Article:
I taught a session at a church recently, and the issue of Lenten practices came up. It seemed that most people grew up with the idea of “giving things up” for the season. In their stories, I detected a bit of Publican-vs-Pharisee attitude – judging who was more virtuous, favored, or righteous based on the penitential practices they chose to endure. Unfortunately, it was not the first time I’ve encountered such attitudes, and I suspect it won’t be the last.
In fact, when I was raised in a small almost-100%-Catholic town in rural Iowa, everyone judged everyone that way. People believed they were righteous based on their actions – how many times they went to Mass in a week, how much money they donated to the parish, whether their kids attended the Catholic school (combined with whose kids were perfectly behaved and never in trouble), whether they wore modest clothing, and the list went on. The more items one could tick off, the more holy and upright that person was considered to be. At times, it seemed almost like a competition for God’s favor, judged according to human standards.
Yet, the scriptures tell us an entirely different story. In Hosea, God laments about the lack of genuine piety, saying to the chosen people: “It is love that I desire, not sacrifice, and knowledge of God rather than burnt offerings.” The psalmist follows this up with: “For you are not pleased with sacrifices; should I offer a burnt offering, you would not accept it. My sacrifice, O God, is a contrite spirit; a heart contrite and humbled, O God, you will not spurn.”
That presents a different perspective on Lent, doesn’t it? The purpose of Lent is not to change our eating behaviors or increase our worthy activities (especially if those changes only last until Easter). The purpose of Lent is to humble our hearts, to love, to offer mercy, and to become more like Christ. Any external behavior we choose must be directed toward that interior goal, or it is not only in vain but worthless. It is not what God seeks.
This means that I need to join the elect (those journeying toward celebrating their baptism, confirmation, and communion at the Easter Vigil), who on the 3rd, 4th, and 5th Sundays of Lent engage in The Scrutinies. They take a hard and exacting look at themselves, their motivations, and their actions, to discern ways in which they are allowing obstacles to exist between themselves and God. Then, with the prayer and support of the community, they are challenged to remove those obstacles, purify their hearts, and come to the waters of Easter with changed and softened hearts, open to receive God’s Spirit in its fullness.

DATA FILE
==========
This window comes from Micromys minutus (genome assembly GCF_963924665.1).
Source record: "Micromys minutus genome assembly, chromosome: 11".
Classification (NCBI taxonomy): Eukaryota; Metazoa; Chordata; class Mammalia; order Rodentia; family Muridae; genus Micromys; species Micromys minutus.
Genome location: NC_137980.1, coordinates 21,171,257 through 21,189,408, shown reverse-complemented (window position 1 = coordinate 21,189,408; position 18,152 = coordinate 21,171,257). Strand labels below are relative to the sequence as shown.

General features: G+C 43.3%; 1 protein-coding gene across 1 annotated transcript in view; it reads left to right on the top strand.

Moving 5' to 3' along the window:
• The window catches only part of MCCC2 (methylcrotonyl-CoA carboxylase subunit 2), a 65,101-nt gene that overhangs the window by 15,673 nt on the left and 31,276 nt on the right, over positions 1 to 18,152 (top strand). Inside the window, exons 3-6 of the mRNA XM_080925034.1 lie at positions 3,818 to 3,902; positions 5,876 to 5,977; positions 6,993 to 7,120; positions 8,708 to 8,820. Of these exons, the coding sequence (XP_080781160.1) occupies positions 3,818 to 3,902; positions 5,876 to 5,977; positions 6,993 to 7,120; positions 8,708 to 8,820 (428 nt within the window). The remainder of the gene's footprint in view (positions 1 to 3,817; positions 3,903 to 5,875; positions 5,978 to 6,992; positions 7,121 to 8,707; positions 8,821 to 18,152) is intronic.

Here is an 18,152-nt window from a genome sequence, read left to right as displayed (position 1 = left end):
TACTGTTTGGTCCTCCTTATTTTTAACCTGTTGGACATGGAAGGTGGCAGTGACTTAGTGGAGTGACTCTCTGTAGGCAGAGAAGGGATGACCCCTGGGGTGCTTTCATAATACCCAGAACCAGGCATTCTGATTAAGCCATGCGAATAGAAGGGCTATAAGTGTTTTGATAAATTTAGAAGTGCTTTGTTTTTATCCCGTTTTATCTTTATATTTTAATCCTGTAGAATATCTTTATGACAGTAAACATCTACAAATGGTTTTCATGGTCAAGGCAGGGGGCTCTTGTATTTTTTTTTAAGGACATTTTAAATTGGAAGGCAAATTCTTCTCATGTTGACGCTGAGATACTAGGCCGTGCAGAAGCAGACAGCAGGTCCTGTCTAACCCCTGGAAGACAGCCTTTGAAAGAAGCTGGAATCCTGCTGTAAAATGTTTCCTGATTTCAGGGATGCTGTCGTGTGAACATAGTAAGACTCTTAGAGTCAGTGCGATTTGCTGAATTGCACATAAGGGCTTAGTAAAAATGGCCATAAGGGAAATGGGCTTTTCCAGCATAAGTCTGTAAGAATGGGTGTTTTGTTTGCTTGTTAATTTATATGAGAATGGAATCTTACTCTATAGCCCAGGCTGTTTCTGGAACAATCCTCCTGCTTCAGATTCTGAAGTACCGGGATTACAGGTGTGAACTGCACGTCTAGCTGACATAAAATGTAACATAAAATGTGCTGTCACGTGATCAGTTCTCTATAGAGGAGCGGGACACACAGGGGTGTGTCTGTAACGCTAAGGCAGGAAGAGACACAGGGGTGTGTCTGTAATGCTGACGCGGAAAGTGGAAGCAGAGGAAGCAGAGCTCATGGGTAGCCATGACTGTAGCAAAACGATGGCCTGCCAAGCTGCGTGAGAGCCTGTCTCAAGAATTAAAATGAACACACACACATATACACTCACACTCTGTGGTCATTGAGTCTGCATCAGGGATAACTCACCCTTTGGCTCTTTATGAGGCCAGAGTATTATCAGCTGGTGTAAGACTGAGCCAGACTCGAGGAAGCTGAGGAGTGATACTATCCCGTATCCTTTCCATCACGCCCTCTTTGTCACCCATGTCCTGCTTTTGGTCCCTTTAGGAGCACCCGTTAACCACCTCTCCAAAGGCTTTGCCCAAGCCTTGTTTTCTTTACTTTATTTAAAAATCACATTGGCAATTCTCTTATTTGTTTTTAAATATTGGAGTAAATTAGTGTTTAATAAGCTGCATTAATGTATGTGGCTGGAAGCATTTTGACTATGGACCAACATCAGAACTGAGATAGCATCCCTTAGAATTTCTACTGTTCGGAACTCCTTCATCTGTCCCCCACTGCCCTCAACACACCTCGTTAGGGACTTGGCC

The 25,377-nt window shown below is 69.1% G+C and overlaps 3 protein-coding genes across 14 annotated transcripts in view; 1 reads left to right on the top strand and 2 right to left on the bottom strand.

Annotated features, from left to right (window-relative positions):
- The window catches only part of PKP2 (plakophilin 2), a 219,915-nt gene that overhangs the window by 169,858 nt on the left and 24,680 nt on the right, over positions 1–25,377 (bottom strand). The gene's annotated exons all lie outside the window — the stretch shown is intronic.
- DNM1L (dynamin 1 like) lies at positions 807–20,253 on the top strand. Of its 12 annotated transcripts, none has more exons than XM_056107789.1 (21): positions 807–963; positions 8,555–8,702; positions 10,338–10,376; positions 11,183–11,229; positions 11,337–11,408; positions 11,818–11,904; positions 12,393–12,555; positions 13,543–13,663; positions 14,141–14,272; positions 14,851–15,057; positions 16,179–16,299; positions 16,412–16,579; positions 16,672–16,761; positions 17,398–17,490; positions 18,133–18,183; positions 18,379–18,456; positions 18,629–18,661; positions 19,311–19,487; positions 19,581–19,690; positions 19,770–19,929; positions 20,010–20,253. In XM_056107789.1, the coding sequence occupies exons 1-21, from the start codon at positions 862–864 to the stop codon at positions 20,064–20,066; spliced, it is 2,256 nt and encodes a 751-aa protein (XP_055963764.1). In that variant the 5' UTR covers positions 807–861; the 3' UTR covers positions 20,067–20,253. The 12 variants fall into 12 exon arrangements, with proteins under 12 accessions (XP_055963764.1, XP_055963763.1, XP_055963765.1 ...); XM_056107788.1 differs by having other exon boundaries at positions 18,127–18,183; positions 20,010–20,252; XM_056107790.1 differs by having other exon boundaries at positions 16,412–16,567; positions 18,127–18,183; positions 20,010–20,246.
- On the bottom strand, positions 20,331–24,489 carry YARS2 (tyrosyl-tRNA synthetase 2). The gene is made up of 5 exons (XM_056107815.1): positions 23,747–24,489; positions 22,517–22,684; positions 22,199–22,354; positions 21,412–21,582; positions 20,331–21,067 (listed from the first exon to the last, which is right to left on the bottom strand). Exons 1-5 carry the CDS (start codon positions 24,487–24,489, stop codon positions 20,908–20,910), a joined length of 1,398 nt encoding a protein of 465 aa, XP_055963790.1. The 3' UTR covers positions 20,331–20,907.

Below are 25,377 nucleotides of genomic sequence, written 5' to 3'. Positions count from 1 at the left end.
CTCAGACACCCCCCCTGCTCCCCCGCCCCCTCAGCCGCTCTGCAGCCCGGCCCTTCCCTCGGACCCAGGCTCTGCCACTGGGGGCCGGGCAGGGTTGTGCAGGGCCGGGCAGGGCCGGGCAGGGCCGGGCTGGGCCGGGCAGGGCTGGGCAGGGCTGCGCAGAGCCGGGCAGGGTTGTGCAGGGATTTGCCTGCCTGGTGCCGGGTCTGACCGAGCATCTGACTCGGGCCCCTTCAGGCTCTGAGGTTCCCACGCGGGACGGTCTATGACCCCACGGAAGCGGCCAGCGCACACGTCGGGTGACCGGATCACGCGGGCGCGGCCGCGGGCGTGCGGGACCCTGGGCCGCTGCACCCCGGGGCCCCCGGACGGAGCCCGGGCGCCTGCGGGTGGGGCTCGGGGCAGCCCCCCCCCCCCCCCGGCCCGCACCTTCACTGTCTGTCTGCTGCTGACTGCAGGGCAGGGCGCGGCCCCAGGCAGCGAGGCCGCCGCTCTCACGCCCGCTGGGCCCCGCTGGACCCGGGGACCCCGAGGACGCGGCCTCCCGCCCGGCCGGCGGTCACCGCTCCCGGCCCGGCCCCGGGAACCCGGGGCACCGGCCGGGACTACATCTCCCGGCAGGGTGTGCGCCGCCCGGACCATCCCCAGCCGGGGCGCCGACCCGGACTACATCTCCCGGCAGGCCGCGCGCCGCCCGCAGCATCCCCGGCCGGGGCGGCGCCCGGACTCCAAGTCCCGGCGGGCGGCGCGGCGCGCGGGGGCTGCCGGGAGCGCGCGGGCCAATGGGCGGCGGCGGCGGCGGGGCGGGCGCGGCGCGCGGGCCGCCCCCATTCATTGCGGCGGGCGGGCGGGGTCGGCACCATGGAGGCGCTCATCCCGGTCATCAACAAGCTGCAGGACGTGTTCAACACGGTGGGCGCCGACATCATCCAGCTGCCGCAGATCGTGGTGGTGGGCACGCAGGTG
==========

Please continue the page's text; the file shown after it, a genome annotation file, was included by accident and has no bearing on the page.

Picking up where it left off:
What better goal could any of us have? Whether you began Lent deciding to give up the usual thing or you carefully chose to do something to make a difference, don’t stop there. Use the scriptures and liturgies, the inherent awareness of suffering and mortality, and the grace of this sacred season to go deeper. I don’t want to let myself get off easy with superficial piety or a too-quick skim over the surface of my fears, attempts at control, weaknesses, pride, and sin. I pray for the strength to ask hard questions, the insight to see where I fall short, and the wisdom to know what to do about it. I want to grow closer to God. I want to be vulnerable and pliable before the One who is the source of my life. I want to be an ever more transparent instrument of God’s healing and loving power.
I pray that through the rest of this Lenten season we may join together as a community in prayer more intensely and attentively than usual. May we, as examples and companions to the elect, unflinchingly and honestly uncover our faults and failings, and work hard to allow God to transform our hearts of stone. Perhaps then we can all come to the waters of Easter, and rejoice as we meaningfully renew our covenantal relationship with God and go out into the world more humbled, loving, contrite, and Christ-like. And perhaps (dare we hope?) our sincere example may inspire others to do the same, so that as a Body of Christ we can bring the reign of God to our needy, broken, and hurting world.
With all my energy and will, I’m going to try. Will you? Can we?
Amy Florian is a teacher and consultant working in Chicago. For many years she has partnered with the Passionists. Visit Amy’s website: http://www.corgenius.com/.